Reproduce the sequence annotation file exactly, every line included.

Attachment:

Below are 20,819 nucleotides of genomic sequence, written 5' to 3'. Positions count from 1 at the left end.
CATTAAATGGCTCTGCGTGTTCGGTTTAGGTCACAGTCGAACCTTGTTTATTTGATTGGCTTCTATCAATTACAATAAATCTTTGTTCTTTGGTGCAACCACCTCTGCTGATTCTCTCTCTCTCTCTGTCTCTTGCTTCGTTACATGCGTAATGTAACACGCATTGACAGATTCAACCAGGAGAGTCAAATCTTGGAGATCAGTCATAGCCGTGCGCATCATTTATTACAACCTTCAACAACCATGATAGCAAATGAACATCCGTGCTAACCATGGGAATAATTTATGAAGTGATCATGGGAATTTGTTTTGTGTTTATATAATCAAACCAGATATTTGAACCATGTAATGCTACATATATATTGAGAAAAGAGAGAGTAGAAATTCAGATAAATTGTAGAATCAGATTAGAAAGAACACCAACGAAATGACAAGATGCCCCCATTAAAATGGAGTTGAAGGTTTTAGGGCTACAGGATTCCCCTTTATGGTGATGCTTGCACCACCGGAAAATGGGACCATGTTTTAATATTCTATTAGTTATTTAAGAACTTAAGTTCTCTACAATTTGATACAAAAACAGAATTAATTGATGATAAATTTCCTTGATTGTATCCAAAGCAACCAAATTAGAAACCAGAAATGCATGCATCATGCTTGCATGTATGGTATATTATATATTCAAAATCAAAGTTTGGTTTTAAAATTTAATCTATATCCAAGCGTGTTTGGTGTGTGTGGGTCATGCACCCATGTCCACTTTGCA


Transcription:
Below are 20,819 nucleotides of genomic sequence, written 5' to 3'. Positions count from 1 at the left end.
CATTAAATGGCTCTGCGTGTTCGGTTTAGGTCACAGTCGAACCTTGTTTATTTGATTGGCTTCTATCAATTACAATAAATCTTTGTTCTTTGGTGCAACCACCTCTGCTGATTCTCTCTCTCTCTCTGTCTCTTGCTTCGTTACATGCGTAATGTAACACGCATTGACAGATTCAACCAGGAGAGTCAAATCTTGGAGATCAGTCATAGCCGTGCGCATCATTTATTACAACCTTCAACAACCATGATAGCAAATGAACATCCGTGCTAACCATGGGAATAATTTATGAAGTGATCATGGGAATTTGTTTTGTGTTTATATAATCAAACCAGATATTTGAACCATGTAATGCTACATATATATTGAGAAAAGAGAGAGTAGAAATTCAGATAAATTGTAGAATCAGATTAGAAAGAACACCAACGAAATGACAAGATGCCCCCATTAAAATGGAGTTGAAGGTTTTAGGGCTACAGGATTCCCCTTTATGGTGATGCTTGCACCACCGGAAAATGGGACCATGTTTTAATATTCTATTAGTTATTTAAGAACTTAAGTTCTCTACAATTTGATACAAAAACAGAATTAATTGATGATAAATTTCCTTGATTGTATCCAAAGCAACCAAATTAGAAACCAGAAATGCATGCATCATGCTTGCATGTATGGTATATTATATATTCAAAATCAAAGTTTGGTTTTAAAATTTAATCTATATCCAAGCGTGTTTGGTGTGTGTGGGTCATGCACCCATGTCCACTTTGCA